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Give ‘Til It Hurts (By BJ Gallagher)

Fellow 8′ers,

While I have a seemingly endless trove of entries to post here on the Live the 8 blog, I was moved today to share this wonderful piece a good friend of mine, BJ Gallagher, just wrote for the Huffington Post. BJ lives the 8; and she knows what it means to do what matters. Read it…learn it…live it…and give ’til it hurts!


Give ‘Til It Hurts
By: BJ Gallagher
Posted: 06/13/11 01:51 PM ET @

Reverend Ed Bacon of All Saints Episcopal Church in Pasadena, California, stood in his pulpit, resplendent in his flowing white robe and colorful vestments. He’s a big man with a booming voice and charisma enough to light up the sanctuary without candles. On this particular Sunday, he was practically glowing with joy — energized by his guest of honor, Archbishop Desmond Tutu, the Nobel Prize-winning peacemaker from South Africa.

“Most people say, ‘Give ’til it hurts,’” Reverend Ed announced to the standing-room-only congregation. “But I say, ‘Give ’til it feels good!’”

The crowd’s laughter and applause thundered their approval. The choir burst into song as ushers made their way down the aisles with collection baskets.

This wasn’t just any Sunday — and it wasn’t just any collection. Archbishop Tutu had come to All Saints to tell us about the latest developments in his homeland. Apartheid had been abolished and the country was now embarking on the long, slow, painful journey of healing. A Truth and Reconciliation Commission (TRC) had been established to facilitate the healing process. It was a court-like body, chaired by Archbishop Tutu, which played a key role in the transition of South Africa to a full and free democracy. Anyone who felt that he or she had been a victim of apartheid’s violence could come forward and be heard. Perpetrators of violence could also give testimony and request amnesty and forgiveness.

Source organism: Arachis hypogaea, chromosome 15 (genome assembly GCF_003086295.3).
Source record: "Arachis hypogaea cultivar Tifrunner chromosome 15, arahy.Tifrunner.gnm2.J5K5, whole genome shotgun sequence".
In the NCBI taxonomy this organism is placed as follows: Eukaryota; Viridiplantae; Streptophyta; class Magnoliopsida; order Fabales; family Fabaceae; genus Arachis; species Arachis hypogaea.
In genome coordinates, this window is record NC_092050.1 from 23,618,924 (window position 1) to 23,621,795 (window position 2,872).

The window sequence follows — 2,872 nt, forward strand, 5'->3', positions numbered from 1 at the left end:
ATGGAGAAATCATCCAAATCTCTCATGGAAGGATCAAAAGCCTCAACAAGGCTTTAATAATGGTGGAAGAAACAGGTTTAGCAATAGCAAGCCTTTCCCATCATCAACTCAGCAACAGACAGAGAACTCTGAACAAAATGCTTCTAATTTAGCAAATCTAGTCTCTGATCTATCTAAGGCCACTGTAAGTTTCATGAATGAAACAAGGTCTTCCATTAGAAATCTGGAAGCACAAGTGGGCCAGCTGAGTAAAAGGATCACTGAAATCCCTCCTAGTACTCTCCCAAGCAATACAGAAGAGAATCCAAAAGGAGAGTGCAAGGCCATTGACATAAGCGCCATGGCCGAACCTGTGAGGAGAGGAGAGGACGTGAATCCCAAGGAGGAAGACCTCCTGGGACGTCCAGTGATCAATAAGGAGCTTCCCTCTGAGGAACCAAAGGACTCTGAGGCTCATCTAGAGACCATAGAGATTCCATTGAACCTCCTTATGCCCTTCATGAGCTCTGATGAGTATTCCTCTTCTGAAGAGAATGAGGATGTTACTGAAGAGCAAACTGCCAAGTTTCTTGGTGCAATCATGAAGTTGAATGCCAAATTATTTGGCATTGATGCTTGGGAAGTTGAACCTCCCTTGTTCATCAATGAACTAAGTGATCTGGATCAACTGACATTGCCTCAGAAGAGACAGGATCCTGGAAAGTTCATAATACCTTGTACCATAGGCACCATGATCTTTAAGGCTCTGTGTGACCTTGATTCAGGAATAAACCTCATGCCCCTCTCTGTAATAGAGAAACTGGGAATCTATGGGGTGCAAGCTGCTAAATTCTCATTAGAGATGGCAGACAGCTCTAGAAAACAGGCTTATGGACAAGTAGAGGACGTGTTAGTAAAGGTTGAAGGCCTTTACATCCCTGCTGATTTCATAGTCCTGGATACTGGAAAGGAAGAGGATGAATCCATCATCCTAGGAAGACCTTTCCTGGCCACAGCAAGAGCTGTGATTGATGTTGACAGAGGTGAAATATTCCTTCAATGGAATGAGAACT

But, as Reverend Ed pointed out to us that Sunday morning, justice isn’t free. It costs money to hold tribunals, to handle the paperwork, to underwrite the process of hearings and all the administrative details. So he asked the congregation to dig deep into our pockets and purses, since he was giving all the donations that Sunday to Archbishop Tutu to help support the ongoing work of the Truth and Reconciliation Commission.

“I’ve never done this before,” Reverend Ed said, “But I’m going to do Viagra 100mg it today. I am urging to give what you can, in whatever form you can. If you want to donate your car, we’ll take the pink slip. If you want to donate jewelry, we’ll take that. If you want to give cash or a check, or even put your donation on a credit card, fine. We’ll take it all. We here in Southern California have a wonderful standard of living — we’re rich by any standard. So I’m asking you to give as much as you can to the people of South Africa to support their healing and reconciliation. Most people say, ‘Give ’til it hurts’ — but I say, ‘Give ’til it feels good!’”

There wasn’t a dry eye in the place. We were so moved by Tutu’s sermon, so inspired by his moral authority and loving compassion, that we could do no less than give our all.

As the collection basket made its way toward me, I wondered what to do. My business had been slow, so I had no extra money to give. I needed my car, so I couldn’t donate that. What can I give? I asked myself. I desperately wanted to support this marvelous process unfolding in South Africa. I wanted to contribute something — no matter how small — to the good people half-way around the world.

The collection basket finally came to me and I looked down into it, still not sure what to do. As my hands cradled the basket of love offerings, I noticed that I was wearing a 14K gold and garnet ring my mother had given me on my 12th birthday. Instantly, I knew what to do. I took off the ring, put it in the little white offering envelope, and dropped the envelope into the collection basket. Tears of joy streamed down my face as I passed the basket to the person next to me. I imagined the South Africans melting down my gold ring to help pay for their national healing. I was filled with gratitude and happiness to be a tiny part of something so momentous, so important, so essential to humanity.

As I wiped away my tears and joined the choir in song, I realized that Reverend Ed had been right. I gave … and it felt good.

BJ Gallagher’s new book is If God Is Your Co-Pilot, Switch Seats (Hampton Roads).